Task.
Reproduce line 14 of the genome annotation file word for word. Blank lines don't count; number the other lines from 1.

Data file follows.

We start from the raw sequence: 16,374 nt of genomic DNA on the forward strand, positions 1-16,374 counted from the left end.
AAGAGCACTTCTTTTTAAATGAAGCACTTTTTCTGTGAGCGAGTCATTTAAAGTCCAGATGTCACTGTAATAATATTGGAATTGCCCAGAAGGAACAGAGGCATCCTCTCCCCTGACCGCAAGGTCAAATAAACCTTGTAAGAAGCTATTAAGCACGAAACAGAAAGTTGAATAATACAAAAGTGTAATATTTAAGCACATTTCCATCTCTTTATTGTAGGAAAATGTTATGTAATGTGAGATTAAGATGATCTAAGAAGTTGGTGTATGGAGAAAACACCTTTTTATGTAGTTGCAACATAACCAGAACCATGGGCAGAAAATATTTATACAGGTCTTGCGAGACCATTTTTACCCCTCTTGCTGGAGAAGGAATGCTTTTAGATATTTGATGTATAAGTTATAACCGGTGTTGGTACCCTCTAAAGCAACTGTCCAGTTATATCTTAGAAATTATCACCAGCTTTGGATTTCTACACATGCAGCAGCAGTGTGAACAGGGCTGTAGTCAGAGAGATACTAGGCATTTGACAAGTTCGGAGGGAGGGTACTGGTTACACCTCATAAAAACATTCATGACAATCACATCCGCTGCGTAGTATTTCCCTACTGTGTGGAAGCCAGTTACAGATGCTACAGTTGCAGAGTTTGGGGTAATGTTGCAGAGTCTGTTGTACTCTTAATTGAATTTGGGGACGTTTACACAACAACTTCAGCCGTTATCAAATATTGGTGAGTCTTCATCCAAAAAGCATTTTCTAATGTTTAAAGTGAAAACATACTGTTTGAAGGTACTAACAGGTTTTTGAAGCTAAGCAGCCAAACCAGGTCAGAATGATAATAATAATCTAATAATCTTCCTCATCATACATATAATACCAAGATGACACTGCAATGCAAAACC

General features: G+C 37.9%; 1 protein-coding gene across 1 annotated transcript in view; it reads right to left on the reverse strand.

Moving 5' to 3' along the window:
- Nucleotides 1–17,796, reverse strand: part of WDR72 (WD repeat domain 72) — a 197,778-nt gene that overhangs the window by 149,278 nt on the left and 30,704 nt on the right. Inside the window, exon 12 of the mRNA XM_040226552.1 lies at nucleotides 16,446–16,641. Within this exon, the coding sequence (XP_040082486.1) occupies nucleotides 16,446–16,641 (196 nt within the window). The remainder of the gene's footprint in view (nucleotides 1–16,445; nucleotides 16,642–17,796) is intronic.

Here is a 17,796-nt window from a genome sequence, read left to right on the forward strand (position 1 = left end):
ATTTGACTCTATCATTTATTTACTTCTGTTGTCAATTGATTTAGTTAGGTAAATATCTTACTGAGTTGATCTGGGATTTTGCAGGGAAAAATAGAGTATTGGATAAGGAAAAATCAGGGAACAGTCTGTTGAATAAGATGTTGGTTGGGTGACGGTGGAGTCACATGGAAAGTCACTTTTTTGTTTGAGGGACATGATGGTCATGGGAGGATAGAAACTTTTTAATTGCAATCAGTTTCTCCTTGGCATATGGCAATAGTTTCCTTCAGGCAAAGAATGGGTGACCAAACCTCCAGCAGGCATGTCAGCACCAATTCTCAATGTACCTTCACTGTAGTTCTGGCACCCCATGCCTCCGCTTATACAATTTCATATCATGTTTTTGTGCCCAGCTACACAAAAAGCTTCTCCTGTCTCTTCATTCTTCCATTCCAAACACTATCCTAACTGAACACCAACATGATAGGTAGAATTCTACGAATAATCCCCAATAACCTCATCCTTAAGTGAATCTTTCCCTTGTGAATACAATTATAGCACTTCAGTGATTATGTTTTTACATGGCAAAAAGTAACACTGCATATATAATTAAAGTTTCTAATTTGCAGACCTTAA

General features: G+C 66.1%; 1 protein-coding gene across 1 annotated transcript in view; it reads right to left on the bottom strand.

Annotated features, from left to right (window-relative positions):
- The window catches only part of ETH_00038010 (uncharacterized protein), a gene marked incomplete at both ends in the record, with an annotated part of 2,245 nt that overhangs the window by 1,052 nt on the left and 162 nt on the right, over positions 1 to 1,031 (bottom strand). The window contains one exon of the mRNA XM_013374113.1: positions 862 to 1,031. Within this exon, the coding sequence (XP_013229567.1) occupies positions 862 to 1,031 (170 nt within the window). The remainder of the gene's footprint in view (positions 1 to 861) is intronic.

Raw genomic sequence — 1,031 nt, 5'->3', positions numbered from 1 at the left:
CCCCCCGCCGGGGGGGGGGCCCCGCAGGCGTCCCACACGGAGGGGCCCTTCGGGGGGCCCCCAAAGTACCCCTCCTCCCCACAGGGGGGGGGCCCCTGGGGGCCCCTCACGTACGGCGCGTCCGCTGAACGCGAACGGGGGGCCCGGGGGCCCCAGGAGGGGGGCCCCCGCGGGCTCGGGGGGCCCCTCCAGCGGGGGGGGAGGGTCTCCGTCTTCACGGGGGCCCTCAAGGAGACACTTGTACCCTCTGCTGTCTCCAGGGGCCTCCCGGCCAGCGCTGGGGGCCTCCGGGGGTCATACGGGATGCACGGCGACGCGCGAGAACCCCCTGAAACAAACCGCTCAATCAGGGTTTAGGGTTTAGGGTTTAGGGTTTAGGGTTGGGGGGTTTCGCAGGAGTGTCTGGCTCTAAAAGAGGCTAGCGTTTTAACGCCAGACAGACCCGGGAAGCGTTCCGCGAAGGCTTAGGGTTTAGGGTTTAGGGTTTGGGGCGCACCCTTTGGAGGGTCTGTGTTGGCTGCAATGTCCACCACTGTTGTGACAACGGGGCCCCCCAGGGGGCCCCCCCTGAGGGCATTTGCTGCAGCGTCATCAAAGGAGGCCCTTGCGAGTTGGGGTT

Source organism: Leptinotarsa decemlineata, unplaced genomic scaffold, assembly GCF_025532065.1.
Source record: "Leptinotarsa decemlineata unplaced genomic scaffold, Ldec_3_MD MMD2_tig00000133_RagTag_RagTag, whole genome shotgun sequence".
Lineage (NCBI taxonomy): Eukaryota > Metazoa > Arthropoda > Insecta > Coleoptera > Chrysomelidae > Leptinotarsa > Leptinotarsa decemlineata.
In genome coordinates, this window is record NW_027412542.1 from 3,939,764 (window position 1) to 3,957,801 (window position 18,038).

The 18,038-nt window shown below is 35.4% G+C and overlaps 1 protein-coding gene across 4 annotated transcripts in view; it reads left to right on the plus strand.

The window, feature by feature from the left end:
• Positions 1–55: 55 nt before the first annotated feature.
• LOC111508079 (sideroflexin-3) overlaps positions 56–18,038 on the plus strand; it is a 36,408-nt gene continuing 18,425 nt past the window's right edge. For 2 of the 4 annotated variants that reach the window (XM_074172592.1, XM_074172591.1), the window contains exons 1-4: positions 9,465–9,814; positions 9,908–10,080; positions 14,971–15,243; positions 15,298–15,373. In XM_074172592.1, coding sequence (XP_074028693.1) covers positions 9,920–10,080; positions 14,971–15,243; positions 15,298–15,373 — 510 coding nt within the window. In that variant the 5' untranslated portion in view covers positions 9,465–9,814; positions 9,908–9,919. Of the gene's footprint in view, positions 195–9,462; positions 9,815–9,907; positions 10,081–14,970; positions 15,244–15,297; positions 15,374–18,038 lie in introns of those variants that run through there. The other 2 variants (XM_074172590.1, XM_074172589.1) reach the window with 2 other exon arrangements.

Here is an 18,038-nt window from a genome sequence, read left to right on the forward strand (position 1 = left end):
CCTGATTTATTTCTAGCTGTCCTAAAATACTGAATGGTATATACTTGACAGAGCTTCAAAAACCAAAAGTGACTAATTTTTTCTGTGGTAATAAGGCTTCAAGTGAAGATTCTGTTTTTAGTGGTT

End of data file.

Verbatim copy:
Source record: "Leptinotarsa decemlineata unplaced genomic scaffold, Ldec_3_MD MMD2_tig00000133_RagTag_RagTag, whole genome shotgun sequence".